Blackstone finds room for $26bn buyout of Hilton

Already the owner of 100,000 hotel rooms globally, the buyout firm is adding another 480,000 to its portfolio through the acquisition of legendary hotel group Hilton.

Blackstone is buying Hilton Hotels Corporation for $26 billion, adding almost half a million hotel rooms to its burgeoning global hospitality empire.

The newly-floated private equity group has agreed to pay $47.50 a share, representing a 40 percent premium to the price at the start of the week.

The takeover by Blackstone, whose shares have been slipping since its IPO on June 22, is being carried out by its hugely successful real estate division – the best-performing part of its business with annualised returns of 38.3 percent since 1991 – in conjunction with the main buyout team.

If the deal completes as expected towards the end of the year, it will be another feather in the cap for Jonathan Gray, Blackstone’s head of real estate in the US.

The top dealmaker, who is still in his 30s, also orchestrated the $39 billion take-private of US office REIT Equity Office Properties earlier this year – which was briefly the largest private equity deal ever agreed, as well as the largest real estate transaction.

Gray said: “It is hard to imagine a better strategic fit for us than Hilton. This transaction is about building a premier global hospitality business.”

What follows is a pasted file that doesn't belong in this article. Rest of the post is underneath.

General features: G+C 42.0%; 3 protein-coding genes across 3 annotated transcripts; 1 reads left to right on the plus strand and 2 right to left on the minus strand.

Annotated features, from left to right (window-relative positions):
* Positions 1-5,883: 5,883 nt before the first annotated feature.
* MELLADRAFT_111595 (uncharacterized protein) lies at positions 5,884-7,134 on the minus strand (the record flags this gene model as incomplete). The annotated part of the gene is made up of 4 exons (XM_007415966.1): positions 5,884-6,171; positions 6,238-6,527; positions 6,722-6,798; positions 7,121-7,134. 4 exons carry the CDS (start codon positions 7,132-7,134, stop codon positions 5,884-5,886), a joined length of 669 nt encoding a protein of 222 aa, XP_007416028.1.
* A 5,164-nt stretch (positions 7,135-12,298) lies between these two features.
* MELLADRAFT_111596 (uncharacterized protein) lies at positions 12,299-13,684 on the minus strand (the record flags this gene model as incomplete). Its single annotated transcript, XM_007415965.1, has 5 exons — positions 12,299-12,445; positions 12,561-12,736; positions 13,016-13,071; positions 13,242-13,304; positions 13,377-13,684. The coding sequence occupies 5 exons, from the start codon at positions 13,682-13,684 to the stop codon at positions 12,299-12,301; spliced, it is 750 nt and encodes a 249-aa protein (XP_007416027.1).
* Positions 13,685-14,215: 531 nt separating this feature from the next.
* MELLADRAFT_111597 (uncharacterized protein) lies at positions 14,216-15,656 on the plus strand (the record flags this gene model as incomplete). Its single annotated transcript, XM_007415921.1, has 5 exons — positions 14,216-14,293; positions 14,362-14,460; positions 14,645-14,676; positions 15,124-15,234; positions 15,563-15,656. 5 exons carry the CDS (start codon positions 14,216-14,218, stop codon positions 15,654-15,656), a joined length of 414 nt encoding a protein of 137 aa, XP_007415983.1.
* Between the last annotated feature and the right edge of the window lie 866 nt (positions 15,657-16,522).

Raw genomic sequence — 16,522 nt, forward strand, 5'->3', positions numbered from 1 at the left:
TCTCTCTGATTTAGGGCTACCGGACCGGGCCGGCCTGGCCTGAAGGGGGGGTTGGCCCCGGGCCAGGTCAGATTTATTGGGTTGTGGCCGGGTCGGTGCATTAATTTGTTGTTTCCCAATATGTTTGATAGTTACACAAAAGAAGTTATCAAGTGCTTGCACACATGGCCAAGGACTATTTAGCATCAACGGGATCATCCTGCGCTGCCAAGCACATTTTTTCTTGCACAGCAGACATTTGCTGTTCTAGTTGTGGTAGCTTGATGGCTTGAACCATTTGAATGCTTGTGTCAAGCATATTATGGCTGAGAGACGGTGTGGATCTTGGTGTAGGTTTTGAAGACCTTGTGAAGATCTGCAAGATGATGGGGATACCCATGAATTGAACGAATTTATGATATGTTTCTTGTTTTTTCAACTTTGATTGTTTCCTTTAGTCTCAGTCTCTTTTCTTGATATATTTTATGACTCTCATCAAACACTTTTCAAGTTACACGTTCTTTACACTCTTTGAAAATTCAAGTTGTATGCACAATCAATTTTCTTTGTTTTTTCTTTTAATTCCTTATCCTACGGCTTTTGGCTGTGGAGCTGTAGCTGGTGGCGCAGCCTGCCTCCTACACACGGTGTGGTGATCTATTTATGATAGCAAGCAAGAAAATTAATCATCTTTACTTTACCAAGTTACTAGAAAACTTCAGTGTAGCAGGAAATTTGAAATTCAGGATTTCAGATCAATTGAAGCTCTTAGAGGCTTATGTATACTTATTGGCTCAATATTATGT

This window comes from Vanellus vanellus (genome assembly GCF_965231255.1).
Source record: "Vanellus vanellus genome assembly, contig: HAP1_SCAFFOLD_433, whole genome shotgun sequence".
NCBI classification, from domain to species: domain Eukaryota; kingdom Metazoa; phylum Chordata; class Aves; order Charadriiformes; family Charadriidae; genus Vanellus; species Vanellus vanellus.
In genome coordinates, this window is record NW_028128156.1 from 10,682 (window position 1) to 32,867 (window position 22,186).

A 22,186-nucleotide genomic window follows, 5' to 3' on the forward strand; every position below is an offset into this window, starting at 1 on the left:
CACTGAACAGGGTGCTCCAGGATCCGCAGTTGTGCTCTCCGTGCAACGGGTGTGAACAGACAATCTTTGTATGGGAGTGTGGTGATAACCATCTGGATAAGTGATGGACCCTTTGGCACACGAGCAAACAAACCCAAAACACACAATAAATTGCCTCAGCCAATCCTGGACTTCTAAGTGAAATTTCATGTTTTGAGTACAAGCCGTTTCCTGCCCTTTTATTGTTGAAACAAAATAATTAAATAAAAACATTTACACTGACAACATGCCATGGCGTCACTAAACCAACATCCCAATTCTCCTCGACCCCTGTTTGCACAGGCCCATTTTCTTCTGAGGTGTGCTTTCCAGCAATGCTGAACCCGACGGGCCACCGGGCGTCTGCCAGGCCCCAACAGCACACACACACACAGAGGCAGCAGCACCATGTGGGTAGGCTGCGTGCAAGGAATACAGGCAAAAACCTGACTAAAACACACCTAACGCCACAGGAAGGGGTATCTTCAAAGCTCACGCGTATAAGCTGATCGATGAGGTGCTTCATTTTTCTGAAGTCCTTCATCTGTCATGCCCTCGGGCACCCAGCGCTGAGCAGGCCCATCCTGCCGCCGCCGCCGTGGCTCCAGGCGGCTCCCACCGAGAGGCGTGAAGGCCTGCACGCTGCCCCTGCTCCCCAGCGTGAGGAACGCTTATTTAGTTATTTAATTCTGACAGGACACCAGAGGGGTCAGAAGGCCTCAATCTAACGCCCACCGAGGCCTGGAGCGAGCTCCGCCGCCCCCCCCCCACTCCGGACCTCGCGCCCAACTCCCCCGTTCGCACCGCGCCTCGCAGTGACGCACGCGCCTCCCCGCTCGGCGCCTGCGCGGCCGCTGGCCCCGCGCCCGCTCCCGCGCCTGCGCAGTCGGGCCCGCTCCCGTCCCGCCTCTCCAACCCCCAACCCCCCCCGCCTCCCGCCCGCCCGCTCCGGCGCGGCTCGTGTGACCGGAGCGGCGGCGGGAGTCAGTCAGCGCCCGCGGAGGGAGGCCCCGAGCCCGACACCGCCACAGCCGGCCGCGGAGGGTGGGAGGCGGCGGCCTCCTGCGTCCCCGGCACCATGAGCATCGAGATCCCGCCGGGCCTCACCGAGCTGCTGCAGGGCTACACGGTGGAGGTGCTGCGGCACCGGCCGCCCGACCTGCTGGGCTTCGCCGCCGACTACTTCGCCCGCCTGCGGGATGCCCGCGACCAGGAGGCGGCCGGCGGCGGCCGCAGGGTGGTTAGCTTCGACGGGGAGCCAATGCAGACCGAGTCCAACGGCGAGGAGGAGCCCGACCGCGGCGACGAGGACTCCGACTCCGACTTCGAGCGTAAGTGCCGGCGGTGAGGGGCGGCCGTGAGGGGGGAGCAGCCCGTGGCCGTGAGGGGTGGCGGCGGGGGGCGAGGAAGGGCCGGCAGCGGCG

Blackstone already owns 100,000 hotels rooms across the US and Europe, including La Quinta Inn and Suites which it bought in January last year. It has pumped $1 billion into redevelopment of properties within its luxury brand LXR Luxury Resorts and Hotels.

The acquisition of Hilton gives it a further 2,800 hotels in 76 countries, trading under a variety of brands such as Conrad, Embassy Suites and The Waldorf-Astoria Collection as well as the eponymous Hilton chain.

In a statement, the firm said the deal is not contingent on financing arrangements as a series of banks are underwriting the investment. They are Bear Stearns, Bank of America, Deutsche Bank, Goldman Sachs and Morgan Stanley, all of which also acted as advisors.

Shares in Blackstone have fallen since its IPO, but this has not halted the buyout juggernaut. Not only is it about to snap up Hilton, but this week a report in the Wall Street Journal also linked it with a deal to buy a significant minority stake in Chinese petro chemical firm China National BlueStar Group for $400million. That acquisition takes on extra significance given that the Chinese government invested $3bn in Blackstone’s flotation.